I have argued that Reserve Banks need a wide range of skills and perspectives to fulfill their public policy missions. These considerations have helped inform the evolution of our Research department in Minneapolis in the past four plus years since I became president. In that time, we’ve greatly expanded the group, by hiring folks from top universities like Stanford, Penn and Princeton, as well as from elsewhere in the Federal Reserve System. These new economists have skills in financial economics, labor economics, international economics, econometric forecasting and monetary economics. The department’s expansion has helped make the Minneapolis Fed even more agile and effective with respect to its public policy contributions, while maintaining its historical excellence with respect to independent research.
But the skill diversity that I’ve been emphasizing is valued throughout the Federal Reserve System, not just in Minneapolis. To see this, one need not look any further than the key Research leadership positions around the Federal Reserve System. The Research director in Philadelphia is an economist with expertise in banking. The Research director in Chicago is an economist with expertise in labor economics and industrial organization. The Research director in New York is an economist with expertise in payments systems.
I’ve described a Federal Reserve System in which each Reserve Bank has a broad-based group of economists. Some listeners might ask: Why not put all the economists in Washington? Or why not have each bank specialize in a different subfield of economics? I have a couple of answers to these questions. The first is grounded in the nature of monetary policymaking at the Federal Reserve. The essence of the Federal Reserve System is that each of the 12 Reserve Bank presidents brings a distinct perspective to monetary policy deliberations. But these perspectives need to be appropriately informed by economic analysis—and, as I’ve argued, that kind of support requires a broad range of skills to be effective.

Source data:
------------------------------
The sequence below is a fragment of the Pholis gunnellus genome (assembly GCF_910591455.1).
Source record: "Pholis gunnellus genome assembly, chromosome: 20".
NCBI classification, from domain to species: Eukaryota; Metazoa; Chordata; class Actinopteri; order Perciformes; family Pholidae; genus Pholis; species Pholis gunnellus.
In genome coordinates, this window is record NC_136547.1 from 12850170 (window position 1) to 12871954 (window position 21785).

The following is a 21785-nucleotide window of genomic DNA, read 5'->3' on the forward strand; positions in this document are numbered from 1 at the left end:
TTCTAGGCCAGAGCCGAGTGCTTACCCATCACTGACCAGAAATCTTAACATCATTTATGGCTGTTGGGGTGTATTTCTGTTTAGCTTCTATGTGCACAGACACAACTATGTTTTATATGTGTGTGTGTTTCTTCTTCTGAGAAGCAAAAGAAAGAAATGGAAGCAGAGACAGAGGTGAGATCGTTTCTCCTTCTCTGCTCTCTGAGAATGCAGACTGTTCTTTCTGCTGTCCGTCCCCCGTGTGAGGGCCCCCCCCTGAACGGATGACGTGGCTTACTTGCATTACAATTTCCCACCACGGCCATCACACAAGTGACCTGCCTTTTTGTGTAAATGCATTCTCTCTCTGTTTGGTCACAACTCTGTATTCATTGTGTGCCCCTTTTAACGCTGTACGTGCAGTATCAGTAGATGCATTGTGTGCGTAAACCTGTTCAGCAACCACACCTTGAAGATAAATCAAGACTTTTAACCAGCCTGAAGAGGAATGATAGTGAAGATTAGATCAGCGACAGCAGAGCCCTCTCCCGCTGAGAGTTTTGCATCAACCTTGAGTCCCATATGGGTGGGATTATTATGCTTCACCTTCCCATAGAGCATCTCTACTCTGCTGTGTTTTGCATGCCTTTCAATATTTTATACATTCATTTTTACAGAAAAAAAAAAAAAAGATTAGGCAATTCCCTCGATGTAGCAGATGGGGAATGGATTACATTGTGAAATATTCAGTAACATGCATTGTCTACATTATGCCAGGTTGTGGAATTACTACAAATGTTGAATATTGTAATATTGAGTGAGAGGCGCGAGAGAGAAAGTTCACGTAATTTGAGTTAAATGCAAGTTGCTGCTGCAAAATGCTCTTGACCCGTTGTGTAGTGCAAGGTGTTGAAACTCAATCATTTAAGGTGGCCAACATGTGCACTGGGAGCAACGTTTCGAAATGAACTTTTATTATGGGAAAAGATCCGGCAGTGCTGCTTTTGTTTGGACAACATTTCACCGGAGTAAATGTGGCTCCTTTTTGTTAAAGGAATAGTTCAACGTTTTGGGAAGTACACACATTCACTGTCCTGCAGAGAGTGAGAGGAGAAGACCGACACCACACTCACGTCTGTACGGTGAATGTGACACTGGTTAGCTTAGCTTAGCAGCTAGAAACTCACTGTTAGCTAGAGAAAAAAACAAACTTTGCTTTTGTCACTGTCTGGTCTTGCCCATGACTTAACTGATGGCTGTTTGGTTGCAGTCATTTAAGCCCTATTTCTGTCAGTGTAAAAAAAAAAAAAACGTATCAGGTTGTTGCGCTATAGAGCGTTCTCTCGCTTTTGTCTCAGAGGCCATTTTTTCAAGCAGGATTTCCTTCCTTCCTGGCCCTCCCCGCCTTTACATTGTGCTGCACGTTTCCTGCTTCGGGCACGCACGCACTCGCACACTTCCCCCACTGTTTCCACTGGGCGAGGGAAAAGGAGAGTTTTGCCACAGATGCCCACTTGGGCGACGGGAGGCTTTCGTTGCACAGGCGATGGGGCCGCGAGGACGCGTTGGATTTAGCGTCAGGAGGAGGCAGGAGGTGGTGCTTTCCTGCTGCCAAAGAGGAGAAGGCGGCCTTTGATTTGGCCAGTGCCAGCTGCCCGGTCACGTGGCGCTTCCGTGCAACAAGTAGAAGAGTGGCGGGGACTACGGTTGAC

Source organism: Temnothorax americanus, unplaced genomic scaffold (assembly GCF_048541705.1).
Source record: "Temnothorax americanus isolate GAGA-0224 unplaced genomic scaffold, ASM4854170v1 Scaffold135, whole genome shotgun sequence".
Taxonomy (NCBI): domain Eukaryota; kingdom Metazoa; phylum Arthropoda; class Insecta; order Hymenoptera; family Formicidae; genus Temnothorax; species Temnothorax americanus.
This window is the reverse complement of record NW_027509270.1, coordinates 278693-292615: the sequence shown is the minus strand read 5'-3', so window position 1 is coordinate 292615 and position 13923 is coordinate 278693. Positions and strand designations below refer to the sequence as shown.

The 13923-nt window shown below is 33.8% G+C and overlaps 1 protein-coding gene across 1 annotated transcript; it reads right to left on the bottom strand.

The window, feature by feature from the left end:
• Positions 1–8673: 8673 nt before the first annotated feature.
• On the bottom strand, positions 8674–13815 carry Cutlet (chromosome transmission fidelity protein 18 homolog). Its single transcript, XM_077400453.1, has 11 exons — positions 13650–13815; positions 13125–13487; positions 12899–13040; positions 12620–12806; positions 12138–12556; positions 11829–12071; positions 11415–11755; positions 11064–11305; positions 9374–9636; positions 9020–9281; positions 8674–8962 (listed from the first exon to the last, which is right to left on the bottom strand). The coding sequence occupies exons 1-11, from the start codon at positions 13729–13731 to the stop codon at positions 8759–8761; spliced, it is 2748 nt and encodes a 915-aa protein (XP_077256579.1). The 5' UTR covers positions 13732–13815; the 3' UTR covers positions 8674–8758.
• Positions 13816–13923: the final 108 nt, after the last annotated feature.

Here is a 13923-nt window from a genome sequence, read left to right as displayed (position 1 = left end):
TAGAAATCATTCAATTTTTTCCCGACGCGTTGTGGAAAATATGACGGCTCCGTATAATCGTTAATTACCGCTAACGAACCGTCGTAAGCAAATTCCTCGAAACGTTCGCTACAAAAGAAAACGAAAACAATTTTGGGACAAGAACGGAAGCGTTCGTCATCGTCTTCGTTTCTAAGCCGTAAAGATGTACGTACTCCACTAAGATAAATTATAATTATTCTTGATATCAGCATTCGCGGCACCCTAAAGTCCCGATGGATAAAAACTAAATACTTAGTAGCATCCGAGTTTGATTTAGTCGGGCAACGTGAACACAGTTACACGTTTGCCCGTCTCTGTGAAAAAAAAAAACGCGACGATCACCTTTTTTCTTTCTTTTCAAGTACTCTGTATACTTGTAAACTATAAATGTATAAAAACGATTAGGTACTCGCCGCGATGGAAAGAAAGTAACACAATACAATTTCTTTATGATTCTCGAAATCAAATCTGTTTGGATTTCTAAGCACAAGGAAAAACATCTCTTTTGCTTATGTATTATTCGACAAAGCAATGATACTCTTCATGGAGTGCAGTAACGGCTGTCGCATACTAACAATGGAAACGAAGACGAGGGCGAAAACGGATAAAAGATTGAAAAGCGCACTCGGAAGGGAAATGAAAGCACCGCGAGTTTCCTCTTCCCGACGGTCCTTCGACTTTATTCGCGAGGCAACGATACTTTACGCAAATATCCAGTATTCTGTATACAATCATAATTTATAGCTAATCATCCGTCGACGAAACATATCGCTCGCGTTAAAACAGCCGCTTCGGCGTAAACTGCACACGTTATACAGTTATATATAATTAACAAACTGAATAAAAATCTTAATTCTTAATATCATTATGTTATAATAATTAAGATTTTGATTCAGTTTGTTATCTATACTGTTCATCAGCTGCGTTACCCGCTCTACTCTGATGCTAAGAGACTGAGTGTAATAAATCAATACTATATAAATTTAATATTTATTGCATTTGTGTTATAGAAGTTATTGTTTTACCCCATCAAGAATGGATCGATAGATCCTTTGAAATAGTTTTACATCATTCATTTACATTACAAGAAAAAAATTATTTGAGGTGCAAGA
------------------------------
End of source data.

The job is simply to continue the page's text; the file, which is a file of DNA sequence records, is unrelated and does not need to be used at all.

Second, I view geographic diversity as a necessary ingredient to generating valuable intellectual diversity across the System. Back in the 1970s, the Minneapolis Fed Research department played a key role in fostering the “rational expectations revolution” that has helped transform the making of monetary policy around the world. Would these economists have played this same role had they been working in Washington—or anywhere else in the System, for that matter? I believe that the answer to this question is no. The ideas in the Research department were generated by synergistic interactions between Minneapolis Fed economists and University of Minnesota economists—synergies that owed a lot to the geographical proximity between the two institutions. I see those same intellectual synergies as critical to the Minneapolis Fed’s, and the System’s, thinking as we move forward.
Let me sum up.
Most of you know that many economists work in Reserve Banks. What I wanted to communicate to you today is that these economists have many different fields of specialization. This diversity is essential—Reserve Banks need that large variety of skills to fulfill our public policy missions. As a result, many kinds of economists can enjoy successful careers within the Federal Reserve. What it takes to be successful in our organization as an economist is extraordinary dedication to, and belief in, our public policy mission.